Public Release: 

Surprising discovery provides insights into aggressive endometrial cancers

Huntsman Cancer Institute

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IMAGE: This is Jay Gertz with his team in Huntsman Cancer Institute Research Lab with. People from left to right: Maggie Janat-Amsbury, MD,PhD, Jay Gertz, PhD, and Jeffery Vahrenkamp, PhD.... view more 

Credit: Jonathan Martinez, Huntsman Cancer Institute

SALT LAKE CITY - New research from Huntsman Cancer Institute (HCI) at the University of Utah (U of U) indicates steroid and hormone receptors are simultaneously active in many endometrial cancer tissues. The findings, published today in the journal Cell Reports, yield insights about factors that contribute to more aggressive endometrial tumors.

The study was led by Jay Gertz, PhD, a cancer researcher at HCI and an assistant professor of Oncological Sciences at the U of U. Gertz and his colleagues focused on the endometrium, the interior lining of the uterus, a hollow cavity that is part of a woman's reproductive system. The researchers were surprised to discover that two receptors - estrogen and glucocorticoid - which have opposing effects on normal growth of the uterine lining, work together to promote more aggressive endometrial cancers. They found that endometrial tumors with high estrogen receptor expression have a poor prognosis if they also have high amounts of glucocorticoid receptor - a stress hormone receptor.

Gertz and his colleagues, including Maggie Janat-Amsbury, MD, PhD and other members of HCI's Women's Cancer Disease-Oriented Research Team, used publicly available databases, mouse models, 3-D cultures, and genomic analyses to get a picture of how the two different receptors work together. Using the National Institutes of Health Cancer Genome Atlas Project, researchers were able to find the connection between estrogen receptor and a gene they didn't know was related in endometrial cancer - the glucocorticoid receptor. "We know about estrogen's role in the disease but what's interesting is we have a stress signal coming in and affecting the tumor's biology," said Gertz.

During the two-year-long project, researchers studied the effects of estrogen and corticosteroids on the endometrium in mice using a cancer precursor model developed by the Janát-Amsbury lab. They discovered corticosteroids made the lining of the uterus stop growing, but once the mice were given high doses of estrogen the growth suppression was lost. "Going into the study we would have thought that cortisol and corticosteroids would inhibit the formation of tumors and lead to less aggressive tumors, so our results were very surprising," according to Gertz.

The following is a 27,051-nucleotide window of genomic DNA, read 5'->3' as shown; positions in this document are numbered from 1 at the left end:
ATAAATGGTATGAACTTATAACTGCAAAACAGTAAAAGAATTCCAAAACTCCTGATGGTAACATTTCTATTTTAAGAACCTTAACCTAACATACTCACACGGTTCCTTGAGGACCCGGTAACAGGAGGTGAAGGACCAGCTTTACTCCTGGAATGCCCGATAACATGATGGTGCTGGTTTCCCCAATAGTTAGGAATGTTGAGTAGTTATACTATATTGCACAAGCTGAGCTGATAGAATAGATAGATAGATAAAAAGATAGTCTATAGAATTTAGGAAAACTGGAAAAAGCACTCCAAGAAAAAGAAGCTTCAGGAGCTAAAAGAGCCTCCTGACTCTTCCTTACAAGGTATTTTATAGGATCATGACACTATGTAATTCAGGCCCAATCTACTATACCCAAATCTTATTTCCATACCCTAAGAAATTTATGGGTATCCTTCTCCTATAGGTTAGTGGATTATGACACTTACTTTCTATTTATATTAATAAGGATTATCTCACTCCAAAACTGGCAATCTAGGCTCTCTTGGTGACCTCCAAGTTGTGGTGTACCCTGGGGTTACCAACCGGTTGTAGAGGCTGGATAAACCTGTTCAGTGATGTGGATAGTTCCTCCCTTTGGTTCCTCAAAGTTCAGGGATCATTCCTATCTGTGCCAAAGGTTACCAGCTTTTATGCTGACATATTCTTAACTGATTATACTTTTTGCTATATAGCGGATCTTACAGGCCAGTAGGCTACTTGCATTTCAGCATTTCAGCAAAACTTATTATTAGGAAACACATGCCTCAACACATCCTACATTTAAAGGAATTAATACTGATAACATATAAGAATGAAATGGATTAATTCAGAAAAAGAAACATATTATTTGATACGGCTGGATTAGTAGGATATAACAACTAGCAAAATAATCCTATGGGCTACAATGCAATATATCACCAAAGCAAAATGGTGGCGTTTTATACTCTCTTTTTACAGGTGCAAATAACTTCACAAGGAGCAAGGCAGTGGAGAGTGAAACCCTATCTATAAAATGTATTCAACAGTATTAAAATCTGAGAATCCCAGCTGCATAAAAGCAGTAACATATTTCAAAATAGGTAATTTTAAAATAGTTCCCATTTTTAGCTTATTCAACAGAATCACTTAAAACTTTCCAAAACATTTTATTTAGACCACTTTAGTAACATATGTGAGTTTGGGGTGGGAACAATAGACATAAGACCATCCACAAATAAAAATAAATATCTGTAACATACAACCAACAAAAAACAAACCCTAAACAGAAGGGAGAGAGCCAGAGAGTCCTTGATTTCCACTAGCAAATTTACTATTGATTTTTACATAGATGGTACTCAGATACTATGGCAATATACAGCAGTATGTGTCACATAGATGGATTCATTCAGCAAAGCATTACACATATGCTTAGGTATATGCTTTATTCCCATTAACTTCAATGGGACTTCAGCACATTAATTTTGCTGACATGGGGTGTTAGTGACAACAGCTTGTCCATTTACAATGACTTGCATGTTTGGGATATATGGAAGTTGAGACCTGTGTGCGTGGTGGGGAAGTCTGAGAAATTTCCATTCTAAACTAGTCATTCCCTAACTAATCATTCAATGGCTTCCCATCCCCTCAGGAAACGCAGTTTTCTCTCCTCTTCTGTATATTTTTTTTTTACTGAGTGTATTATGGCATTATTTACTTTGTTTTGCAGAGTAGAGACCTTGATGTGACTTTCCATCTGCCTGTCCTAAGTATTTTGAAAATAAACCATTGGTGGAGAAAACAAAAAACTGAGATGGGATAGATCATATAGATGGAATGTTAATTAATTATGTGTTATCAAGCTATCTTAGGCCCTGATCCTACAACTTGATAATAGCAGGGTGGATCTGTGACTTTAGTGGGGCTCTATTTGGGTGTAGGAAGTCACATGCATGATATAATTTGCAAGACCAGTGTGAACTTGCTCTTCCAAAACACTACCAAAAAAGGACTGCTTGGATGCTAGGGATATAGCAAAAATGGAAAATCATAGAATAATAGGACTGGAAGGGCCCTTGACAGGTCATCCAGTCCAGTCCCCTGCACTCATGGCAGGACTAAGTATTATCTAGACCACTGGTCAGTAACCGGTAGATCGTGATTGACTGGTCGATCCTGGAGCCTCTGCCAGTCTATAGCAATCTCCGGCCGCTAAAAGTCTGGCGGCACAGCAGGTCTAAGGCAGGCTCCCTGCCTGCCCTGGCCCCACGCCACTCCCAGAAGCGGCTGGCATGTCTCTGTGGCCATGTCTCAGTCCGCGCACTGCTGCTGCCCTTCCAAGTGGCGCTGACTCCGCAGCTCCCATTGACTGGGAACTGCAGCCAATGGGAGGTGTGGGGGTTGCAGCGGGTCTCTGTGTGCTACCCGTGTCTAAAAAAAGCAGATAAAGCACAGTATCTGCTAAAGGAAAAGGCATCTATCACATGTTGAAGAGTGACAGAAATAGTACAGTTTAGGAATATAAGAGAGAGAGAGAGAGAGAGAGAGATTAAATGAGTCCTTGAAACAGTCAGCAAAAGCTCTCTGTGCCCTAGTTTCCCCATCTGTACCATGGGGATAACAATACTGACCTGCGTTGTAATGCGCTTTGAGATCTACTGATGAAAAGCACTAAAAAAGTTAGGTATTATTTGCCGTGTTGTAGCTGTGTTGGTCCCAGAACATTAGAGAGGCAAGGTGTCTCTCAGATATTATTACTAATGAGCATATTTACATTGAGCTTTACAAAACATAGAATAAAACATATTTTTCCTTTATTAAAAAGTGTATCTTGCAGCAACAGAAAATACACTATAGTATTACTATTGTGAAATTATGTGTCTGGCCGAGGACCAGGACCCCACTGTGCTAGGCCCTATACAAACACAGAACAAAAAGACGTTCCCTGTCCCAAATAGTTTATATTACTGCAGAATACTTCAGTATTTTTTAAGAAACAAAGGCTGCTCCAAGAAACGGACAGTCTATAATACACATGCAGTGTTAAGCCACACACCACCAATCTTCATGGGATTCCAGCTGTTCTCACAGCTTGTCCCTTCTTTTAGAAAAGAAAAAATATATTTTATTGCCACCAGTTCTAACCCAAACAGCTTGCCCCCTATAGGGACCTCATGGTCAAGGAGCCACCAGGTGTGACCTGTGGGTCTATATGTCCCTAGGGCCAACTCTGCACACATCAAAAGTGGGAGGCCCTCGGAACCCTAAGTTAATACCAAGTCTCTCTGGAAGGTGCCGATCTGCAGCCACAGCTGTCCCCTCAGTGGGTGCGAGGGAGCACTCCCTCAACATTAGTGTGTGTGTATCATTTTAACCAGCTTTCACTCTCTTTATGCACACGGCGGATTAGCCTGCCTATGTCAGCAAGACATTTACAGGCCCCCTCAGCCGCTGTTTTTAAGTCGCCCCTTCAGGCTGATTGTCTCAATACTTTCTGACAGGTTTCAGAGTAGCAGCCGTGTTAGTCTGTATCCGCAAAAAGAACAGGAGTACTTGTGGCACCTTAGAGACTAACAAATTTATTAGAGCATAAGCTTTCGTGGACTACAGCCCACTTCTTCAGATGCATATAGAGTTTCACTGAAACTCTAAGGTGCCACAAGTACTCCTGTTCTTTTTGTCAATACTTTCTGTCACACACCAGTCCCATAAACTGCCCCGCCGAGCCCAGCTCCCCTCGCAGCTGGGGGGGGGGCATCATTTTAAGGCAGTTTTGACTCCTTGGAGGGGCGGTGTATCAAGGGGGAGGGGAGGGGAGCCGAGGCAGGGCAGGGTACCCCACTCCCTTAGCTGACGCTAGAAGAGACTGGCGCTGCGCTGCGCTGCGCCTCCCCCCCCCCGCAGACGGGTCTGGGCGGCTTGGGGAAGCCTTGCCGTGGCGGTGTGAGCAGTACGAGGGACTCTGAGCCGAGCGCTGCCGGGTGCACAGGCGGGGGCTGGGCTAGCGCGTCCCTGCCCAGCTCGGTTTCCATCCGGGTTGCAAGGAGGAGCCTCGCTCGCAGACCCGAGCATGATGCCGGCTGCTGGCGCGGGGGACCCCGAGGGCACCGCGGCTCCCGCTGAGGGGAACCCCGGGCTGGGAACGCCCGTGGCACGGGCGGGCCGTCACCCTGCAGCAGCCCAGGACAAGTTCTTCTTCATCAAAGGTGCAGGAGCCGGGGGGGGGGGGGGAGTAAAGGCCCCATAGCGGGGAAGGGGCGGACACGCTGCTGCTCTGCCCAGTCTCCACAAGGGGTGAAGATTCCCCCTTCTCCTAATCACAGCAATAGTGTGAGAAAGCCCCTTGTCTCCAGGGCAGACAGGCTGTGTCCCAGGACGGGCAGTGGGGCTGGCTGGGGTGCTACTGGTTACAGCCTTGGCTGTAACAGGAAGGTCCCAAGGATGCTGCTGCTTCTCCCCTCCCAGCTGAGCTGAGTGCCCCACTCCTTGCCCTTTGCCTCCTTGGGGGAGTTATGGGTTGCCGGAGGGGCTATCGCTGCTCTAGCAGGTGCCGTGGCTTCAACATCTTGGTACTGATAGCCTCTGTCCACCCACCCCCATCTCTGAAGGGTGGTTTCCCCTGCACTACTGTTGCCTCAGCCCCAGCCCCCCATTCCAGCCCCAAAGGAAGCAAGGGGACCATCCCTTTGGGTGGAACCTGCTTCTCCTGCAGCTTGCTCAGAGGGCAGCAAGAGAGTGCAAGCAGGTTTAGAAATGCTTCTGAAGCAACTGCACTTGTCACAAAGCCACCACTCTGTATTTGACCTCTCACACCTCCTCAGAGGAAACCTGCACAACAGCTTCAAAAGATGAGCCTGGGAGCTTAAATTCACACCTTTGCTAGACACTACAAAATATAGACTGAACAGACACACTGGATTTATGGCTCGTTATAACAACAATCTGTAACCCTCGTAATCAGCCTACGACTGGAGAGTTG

The study encourages further evaluation of dexamethasone, a drug commonly prescribed to treat side effects from surgery and chemotherapy in cancer patients. Gertz cautions more research needs to be done, including human clinical trials, before making any conclusions related to this drug.

Approximately 60,000 women in the United States are diagnosed with endometrial cancer every year. It's considered the most common gynecological cancer and is one of the only cancers increasing in both diagnoses and deaths.

Endometrial cancer predominantly affects women over 60, but Janát-Amsbury says that's changing, "There's not a simple answer as to why younger women are being diagnosed with endometrial cancer, but obesity is a component." Janát-Amsbury notes a recent HCI study showing a link between adipose (fat) tissue and endometrial cancer. Overweight or obese women with adipose tissue produce more estrogen. "The adipose tissue works a little bit like an estrogen factory," she said.

The next step is a better understanding of the mechanisms connecting estrogen and glucocorticoid pathways, how they are triggered, and how these findings translate to patients through clinical trials. "I think the key thing to take from this is we have to retrain ourselves in how we treat and evaluate these cancers as we learn these molecular nuances," said Janát-Amsbury.

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The work was supported by the National Institutes of Health, including the National Human Genome Research Institute, and the National Cancer Institute P30 CA042014; Advenchen Laboratories; and Huntsman Cancer Foundation.

About Huntsman Cancer Institute at the University of Utah

Huntsman Cancer Institute (HCI) at the University of Utah is the official cancer center of Utah. The cancer campus includes a state-of-the-art cancer specialty hospital as well as two buildings dedicated to cancer research. HCI treats patients with all forms of cancer and operates several clinics that focus on patients with a family history of cancer. As the only National Cancer Institute (NCI)-Designated Comprehensive Cancer Center in the Mountain West, HCI serves the largest geographic region in the country, drawing patients from Utah, Nevada, Idaho, Wyoming, and Montana. HCI scientists have identified more genes for inherited cancers than any other cancer center in the world, including genes responsible for hereditary breast, ovarian, colon, head, and neck cancers, along with melanoma. HCI manages the Utah Population Database - the largest genetic database in the world, with information on more than 9 million people linked to genealogies, health records, and vital statistics. The institute was founded by Jon M. and Karen Huntsman.

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